By Courtney Thomas
Leo Carax’s Annette is something of a surreal opera, and not just because Marion Cotillard plays an opera singer. Sound, including sung dialogue, is the most important element in this surprising, experimental, but not impenetrable film about performance, death, and love.
As the opening credits roll, the audience is asked for complete silence, instructed to not even breathe. Red sound bars flash across a shot of a dark city street in time with sounds of static. Then, the scene shifts to a Santa Monica recording studio from which the first number, “May We Start” is launched by Carax himself, appearing behind the soundboard with his real-life teenage daughter, Nastya Golubeva Carax. The song serves as a prologue, featuring the principal cast members and many of the musicians that appear later in the film. Leaving the recording studio, they parade down the street. The musicians are in the same costumes as their later appearances, but the principal cast members appear in street clothes, and adopt elements of their characters’ costumes toward the end of the number, smoothly becoming their characters on screen.
This quick meta-cinematic moment calls attention to the unreality of performance, one of Annette’s key themes, and it simultaneously establishes the reality of the world of the film. Additionally, the opening number musically sets the tone for the next 2 hours and 15 minutes of the movie, which is scored by Sparks, an American pop duo composed of brothers Ron and Russell Mael.
At the end of the song the characters head off in different directions, Henry McHenry (Adam Driver) to his sold-out stand-up show “The Ape of God” at the Orpheum Theater, and Ann Defrasnoux (Cotillard) to appear in a fictional opera called “The Forest” at Frank Gehry’s Walt Disney Concert Hall.
McHenry’s brand of stand-up is known for being provocative. Onstage, he oscillates between dry, grim statements and high-energy mic twirling in a call-and-response with the audience, supported by a quartet of female singers. His show is part male vanity and rage, part self depreciation, but unlikely to make anyone laugh. Rather, his audience laughs and claps when he tells them to, demonstrating the power he wields over them through his charisma.
At the beginning of the film Henry and Ann are engaged, a fact that surprises Henry’s audience members when he announces it onstage. The audience agrees with his acceptance that Ann is “too perfect” for him. The couple’s relationship dynamic is described through the metaphor of a queen and a clown. They might be mismatched, but they are in love, as is proclaimed in the duet they repeat, “We Love Each Other So Much.” Even as the clown, however, there’s a certain darkness about Henry, matched by an ethereal quality in Ann. When his show goes well, Henry says he killed his audience, when Ann’s goes well, she says that she saved hers.
The couple marries, has a child and is the subject of celebrity gossip. Marriage and family life aren’t McHenry’s strong suit however, and he reacts by going ever darker in his act, joking about killing his wife. He loses the support of his audience and tanks his career while Ann’s flourishes, his jealousy and out-of-control behaviour escalating to a drunken incident in which Ann is killed. Her watery ghost is just one of the surreal elements that contribute to the film’s dream-like quality.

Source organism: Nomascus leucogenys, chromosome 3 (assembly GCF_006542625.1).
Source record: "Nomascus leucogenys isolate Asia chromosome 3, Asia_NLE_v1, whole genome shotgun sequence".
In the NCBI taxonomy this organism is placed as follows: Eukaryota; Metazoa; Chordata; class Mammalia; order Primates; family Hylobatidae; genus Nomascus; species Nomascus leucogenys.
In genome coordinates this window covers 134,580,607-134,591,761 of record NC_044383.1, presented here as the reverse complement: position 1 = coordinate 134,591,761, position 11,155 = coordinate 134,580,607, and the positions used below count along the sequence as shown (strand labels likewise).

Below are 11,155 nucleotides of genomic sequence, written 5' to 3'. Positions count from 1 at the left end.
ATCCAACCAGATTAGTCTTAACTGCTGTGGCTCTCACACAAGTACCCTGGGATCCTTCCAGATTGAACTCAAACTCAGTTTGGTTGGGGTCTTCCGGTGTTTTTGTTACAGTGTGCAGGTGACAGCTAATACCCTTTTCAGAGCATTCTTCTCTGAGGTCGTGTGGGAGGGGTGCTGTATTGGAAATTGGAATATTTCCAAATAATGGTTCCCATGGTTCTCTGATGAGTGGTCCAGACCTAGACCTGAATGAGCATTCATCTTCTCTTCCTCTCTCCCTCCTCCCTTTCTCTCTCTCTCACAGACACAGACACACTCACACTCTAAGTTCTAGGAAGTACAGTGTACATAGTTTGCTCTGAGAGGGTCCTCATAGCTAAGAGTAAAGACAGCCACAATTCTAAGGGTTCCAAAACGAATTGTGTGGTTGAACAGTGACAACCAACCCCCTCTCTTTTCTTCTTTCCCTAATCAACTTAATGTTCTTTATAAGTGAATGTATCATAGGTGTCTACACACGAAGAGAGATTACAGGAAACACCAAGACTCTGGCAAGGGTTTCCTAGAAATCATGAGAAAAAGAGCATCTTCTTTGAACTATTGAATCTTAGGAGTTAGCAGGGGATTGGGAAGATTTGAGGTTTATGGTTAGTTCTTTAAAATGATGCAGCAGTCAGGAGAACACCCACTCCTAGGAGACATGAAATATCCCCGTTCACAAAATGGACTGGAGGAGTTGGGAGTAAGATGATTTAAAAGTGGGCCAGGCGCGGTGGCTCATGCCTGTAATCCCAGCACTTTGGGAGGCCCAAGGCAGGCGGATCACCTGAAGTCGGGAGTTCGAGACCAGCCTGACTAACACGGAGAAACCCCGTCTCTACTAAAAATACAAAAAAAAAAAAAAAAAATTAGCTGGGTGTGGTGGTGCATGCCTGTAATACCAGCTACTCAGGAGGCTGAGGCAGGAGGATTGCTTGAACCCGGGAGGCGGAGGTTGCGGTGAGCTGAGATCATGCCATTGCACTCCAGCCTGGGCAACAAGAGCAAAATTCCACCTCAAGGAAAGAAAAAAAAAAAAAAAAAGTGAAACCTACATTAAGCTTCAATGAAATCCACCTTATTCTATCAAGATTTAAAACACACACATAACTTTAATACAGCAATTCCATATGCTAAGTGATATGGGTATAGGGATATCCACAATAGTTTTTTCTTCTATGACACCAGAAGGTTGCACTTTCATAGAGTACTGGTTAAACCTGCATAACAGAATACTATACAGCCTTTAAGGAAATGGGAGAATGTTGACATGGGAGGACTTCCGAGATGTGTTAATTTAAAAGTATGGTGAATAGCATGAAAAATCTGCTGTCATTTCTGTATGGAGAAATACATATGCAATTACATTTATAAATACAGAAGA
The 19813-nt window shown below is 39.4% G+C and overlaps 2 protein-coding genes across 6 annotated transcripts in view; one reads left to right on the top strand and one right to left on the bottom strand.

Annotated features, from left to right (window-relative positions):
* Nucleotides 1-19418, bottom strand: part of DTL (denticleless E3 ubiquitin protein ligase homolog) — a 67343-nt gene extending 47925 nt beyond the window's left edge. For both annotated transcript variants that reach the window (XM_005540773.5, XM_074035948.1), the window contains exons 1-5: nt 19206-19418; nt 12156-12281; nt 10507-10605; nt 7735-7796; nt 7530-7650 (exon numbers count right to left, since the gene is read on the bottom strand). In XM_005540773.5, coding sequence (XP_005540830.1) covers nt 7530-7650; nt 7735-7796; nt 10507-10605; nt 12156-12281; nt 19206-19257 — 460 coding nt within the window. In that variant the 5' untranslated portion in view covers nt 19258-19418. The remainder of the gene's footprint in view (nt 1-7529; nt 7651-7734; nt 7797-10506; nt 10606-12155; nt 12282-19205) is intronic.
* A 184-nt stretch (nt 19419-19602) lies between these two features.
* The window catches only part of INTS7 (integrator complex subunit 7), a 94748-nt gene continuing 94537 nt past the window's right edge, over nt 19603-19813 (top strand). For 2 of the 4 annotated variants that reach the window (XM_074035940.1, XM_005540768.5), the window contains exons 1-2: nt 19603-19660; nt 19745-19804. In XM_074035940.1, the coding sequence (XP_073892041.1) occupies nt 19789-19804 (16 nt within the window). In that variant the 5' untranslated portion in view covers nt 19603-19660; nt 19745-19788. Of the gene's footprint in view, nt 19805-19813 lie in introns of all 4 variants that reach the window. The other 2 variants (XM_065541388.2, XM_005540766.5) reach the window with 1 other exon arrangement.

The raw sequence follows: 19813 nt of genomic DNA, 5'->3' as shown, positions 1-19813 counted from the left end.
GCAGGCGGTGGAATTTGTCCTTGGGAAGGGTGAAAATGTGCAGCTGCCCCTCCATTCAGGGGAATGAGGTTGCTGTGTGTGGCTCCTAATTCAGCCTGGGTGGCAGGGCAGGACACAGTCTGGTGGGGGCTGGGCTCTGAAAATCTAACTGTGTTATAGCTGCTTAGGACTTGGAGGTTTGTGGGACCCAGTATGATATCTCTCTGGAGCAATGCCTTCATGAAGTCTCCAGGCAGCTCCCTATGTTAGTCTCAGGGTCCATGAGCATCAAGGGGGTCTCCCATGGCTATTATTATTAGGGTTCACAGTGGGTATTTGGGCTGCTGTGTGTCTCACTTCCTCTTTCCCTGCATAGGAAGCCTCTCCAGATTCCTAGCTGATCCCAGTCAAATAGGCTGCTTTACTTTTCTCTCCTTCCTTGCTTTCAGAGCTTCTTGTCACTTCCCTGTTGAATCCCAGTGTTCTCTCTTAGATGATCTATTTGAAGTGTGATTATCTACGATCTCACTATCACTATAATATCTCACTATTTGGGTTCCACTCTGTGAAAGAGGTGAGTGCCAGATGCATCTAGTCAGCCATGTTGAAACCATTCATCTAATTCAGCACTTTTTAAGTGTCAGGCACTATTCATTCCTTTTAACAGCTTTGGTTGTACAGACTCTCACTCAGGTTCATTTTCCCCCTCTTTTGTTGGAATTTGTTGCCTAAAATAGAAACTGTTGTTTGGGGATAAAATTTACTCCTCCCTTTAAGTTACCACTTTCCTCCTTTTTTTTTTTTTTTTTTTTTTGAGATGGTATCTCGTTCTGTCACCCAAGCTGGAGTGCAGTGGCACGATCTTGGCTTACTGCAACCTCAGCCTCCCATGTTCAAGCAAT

Although McHenry is the protagonist, it’s hard to know what is going on in his head throughout the film except through his vague allusions to “the abyss,” and his pronouncements that it’s dangerous for him to look into it. Perhaps, like Anna Karinina, he’s drawn to self destruction, although it isn’t his own death he causes but that of those he envies. After Ann’s death he discovers that their child, baby Annette, is a singing prodigy. Roping in his “conductor friend,” Ann’s former accompanist (Simon Helberg), McHenry embarks on a world tour to showcase Annette’s abilities and generate some cash flow.
Throughout the tour, the film explores the exploitative nature of child performance, and whether or not McHenry is capable of being a good father. From birth until the final moments of the film, baby Annette is portrayed by a puppet. It’s a theatrical, perhaps Brechtian choice, as well as a metaphorical one. McHenry uses his child to get back into the public’s good graces. The puppet is unreal but not creepy. It is intriguing to look at, but it isn’t as easy to develop an emotional attachment to this puppet girl as it is to less humanoid puppet characters, such as Joey the horse in “War Horse.” The fact that she is a prop creates some distance between the character and the viewer, which pays off when she becomes real at the end of the film.
Helberg gives a compelling performance as a foil to Driver’s McHenry, looking after Annette for emotional reasons of his own. The conflict between the two boils over into violence, and McHenry’s violence seems to be a cycle only Annette can stop.
The film’s ending is tragic, as befits its operatic, melodramatic plot, but it doesn’t exonerate its anti-hero. It isn’t trite either. Leaving an opening for hope, it is simple while continuing to embrace the magical realism of the rest of the film.
Despite its strangeness, Annette’s originality makes it worth a watch, preferably in a theater if possible, where viewers can be part of an audience like the ones that interact with McHenry within the film, experience the opening message to the audience within the cinema context and enjoy the film’s ethereal musicality.